|Launched:||10 June 1850|
|Fate:||destroyed fire in 1878|
|Displacement:||1,261 long tons (1,281 t)|
Civil War service[edit | edit source]
The U.S. Army used her as a transport during the spring and early summer of 1861, and she was purchased by the Navy at the beginning of August of that year for conversion to a warship. Commissioned as USS Alabama at the end of September 1861, in the next month she was attached to the large naval force preparing to seize Port Royal, South Carolina, for use as a base for blockading the southern seacoast. However, before that expedition reached its target area, she was detached and sent to patrol off Charleston, South Carolina. In December, Alabama took station along the Georgia coast, capturing the ship CSS Admiral there on the 12th.
For the rest of 1861 and most of 1862, Alabama continued to enforce the blockade. In February-March 1862, she took part in the occupation of coastal positions in Georgia and Florida, and later played a role in the capture of at least three blockade running schooners. Alabama was under repair in October-December 1862, after which she spent nearly seven months cruising in the West Indies area in search of Confederate commerce raiders. She was sent north in late July 1863 in an effort to control an outbreak of yellow fever among her crew and did not resume active service until May 1864.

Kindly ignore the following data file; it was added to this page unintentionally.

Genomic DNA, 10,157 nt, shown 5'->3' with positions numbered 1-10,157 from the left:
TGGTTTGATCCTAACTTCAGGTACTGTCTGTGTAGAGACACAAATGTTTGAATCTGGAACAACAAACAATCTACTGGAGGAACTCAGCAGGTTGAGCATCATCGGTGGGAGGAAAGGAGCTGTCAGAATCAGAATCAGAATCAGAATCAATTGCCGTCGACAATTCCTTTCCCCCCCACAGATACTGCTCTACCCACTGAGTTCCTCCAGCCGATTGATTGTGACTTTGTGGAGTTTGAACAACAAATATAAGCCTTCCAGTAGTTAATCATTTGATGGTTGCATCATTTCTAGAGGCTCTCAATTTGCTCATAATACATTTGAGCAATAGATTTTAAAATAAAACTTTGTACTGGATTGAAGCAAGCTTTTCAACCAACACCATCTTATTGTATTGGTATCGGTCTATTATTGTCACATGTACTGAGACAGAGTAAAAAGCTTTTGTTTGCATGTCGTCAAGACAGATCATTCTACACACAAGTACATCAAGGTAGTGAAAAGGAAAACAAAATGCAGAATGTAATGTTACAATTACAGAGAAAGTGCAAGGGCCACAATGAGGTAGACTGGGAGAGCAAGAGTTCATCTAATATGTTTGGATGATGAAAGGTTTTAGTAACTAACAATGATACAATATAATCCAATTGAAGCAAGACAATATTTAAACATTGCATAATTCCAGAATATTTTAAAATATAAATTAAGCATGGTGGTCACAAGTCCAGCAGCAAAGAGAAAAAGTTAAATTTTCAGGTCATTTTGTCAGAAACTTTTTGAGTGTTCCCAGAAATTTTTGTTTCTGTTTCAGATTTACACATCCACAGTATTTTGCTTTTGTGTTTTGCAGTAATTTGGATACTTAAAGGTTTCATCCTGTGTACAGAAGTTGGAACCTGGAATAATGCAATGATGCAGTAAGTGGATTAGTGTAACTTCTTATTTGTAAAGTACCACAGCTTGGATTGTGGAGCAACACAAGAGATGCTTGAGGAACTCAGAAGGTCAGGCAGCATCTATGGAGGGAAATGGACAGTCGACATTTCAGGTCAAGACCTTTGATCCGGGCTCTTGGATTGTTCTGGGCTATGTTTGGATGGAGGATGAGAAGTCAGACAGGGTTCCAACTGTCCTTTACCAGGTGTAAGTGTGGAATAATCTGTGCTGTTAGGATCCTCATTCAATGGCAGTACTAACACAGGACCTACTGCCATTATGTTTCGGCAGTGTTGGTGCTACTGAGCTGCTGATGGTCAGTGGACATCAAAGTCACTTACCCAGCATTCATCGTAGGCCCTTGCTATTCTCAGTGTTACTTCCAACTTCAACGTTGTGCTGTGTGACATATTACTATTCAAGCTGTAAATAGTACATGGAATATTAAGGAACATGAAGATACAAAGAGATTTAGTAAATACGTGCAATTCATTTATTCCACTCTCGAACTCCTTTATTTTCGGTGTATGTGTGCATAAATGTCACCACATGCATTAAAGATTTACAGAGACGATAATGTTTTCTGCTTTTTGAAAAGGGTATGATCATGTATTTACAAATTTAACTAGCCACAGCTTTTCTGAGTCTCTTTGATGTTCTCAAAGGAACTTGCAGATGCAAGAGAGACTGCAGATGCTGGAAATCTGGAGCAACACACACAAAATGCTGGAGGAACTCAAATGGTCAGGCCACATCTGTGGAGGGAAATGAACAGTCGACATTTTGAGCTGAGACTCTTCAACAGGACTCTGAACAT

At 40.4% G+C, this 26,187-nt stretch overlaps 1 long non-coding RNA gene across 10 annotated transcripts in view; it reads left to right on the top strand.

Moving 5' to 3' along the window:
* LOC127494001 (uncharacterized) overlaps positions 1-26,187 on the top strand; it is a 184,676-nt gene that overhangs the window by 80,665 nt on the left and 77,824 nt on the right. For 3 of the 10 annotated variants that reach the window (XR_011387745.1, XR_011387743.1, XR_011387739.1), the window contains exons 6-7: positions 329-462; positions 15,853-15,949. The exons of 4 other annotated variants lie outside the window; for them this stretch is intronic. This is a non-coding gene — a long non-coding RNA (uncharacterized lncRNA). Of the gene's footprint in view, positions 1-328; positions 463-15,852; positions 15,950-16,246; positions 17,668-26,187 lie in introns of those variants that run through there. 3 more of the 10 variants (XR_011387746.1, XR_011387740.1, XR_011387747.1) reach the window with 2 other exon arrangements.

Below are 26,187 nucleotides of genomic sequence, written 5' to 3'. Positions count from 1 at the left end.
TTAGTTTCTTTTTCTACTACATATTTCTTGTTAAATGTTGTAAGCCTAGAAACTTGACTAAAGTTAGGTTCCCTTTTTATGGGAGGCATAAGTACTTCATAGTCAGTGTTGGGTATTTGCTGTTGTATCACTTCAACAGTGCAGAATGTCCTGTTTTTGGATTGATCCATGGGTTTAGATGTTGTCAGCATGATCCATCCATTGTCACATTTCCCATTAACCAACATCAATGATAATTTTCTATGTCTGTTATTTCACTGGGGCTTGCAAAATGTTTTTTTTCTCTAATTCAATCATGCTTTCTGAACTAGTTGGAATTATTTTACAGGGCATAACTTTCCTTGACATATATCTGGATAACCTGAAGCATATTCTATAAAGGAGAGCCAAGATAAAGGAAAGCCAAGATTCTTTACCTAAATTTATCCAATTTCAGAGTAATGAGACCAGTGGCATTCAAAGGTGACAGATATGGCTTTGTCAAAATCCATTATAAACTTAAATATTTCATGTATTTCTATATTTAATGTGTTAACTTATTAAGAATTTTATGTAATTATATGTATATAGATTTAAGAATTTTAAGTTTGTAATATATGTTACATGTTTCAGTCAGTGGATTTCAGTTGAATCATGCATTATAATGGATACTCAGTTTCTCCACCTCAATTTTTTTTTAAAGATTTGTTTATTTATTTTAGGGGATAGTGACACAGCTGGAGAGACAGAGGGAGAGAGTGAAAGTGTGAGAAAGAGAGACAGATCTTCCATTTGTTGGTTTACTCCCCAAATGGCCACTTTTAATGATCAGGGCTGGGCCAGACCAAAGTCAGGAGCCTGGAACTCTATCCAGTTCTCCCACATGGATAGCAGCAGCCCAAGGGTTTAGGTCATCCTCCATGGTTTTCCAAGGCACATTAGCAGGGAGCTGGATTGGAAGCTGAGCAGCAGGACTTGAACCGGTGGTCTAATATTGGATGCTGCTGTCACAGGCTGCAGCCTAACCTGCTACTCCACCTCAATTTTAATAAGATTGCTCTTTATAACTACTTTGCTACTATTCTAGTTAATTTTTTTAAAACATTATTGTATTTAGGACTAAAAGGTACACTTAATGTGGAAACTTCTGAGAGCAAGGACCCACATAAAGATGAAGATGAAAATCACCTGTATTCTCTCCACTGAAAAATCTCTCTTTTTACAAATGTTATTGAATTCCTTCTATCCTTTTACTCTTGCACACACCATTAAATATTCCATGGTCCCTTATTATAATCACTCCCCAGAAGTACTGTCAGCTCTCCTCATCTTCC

Alabama served with the North Atlantic Blockading Squadron for the rest of the Civil War. While off the North Carolina coast in October 1864, she assisted in the destruction of the blockade runner Annie. Late in 1864 and in January 1865, Alabama supported the attacks that finally captured Fort Fisher, thus closing the port of Wilmington, N.C., as a source of supplies and commerce for the Confederate cause. During March and April 1865, she operated in the vicinity of Hampton Roads and on the James River, Virginia. Her final active service was performed cruising along the mid-Atlantic coast.
Post war[edit | edit source]
Alabama was decommissioned at Philadelphia in mid-June 1865 and sold less than a month later. She soon resumed civilian employment, with no change in name, and remained in merchant service until destroyed by fire in 1878.
References[edit | edit source]
- Morrison, John H. (1909). History of New York ship yards. New York: Press of W.F. Sametz & Co. pp. 123. http://www.archive.org/stream/historyofnewyork00morrrich#page/123/mode/1up. Retrieved 2009-10-29.
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